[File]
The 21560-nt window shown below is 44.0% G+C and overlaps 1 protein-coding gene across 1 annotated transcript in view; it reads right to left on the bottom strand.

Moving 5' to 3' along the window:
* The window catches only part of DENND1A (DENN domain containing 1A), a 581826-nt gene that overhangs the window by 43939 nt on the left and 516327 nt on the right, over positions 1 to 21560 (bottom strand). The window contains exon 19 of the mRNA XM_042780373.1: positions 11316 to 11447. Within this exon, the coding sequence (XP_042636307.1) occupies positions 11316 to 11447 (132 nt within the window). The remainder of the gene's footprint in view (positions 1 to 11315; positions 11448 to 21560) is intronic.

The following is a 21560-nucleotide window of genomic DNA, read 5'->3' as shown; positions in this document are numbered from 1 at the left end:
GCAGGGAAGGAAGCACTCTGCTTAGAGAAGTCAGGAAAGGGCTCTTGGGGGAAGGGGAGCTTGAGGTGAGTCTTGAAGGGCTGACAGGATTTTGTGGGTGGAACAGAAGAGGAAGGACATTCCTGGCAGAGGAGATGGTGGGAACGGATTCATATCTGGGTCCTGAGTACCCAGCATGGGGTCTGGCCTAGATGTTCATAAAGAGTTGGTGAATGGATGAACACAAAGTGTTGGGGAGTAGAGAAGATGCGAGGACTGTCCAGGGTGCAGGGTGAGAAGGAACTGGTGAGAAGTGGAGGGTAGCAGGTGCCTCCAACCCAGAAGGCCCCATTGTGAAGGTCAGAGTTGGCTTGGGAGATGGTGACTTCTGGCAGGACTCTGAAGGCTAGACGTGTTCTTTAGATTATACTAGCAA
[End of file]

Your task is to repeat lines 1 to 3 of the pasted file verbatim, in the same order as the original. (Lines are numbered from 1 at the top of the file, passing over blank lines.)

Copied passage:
The 21560-nt window shown below is 44.0% G+C and overlaps 1 protein-coding gene across 1 annotated transcript in view; it reads right to left on the bottom strand.

Moving 5' to 3' along the window:
* The window catches only part of DENND1A (DENN domain containing 1A), a 581826-nt gene that overhangs the window by 43939 nt on the left and 516327 nt on the right, over positions 1 to 21560 (bottom strand). The window contains exon 19 of the mRNA XM_042780373.1: positions 11316 to 11447. Within this exon, the coding sequence (XP_042636307.1) occupies positions 11316 to 11447 (132 nt within the window). The remainder of the gene's footprint in view (positions 1 to 11315; positions 11448 to 21560) is intronic.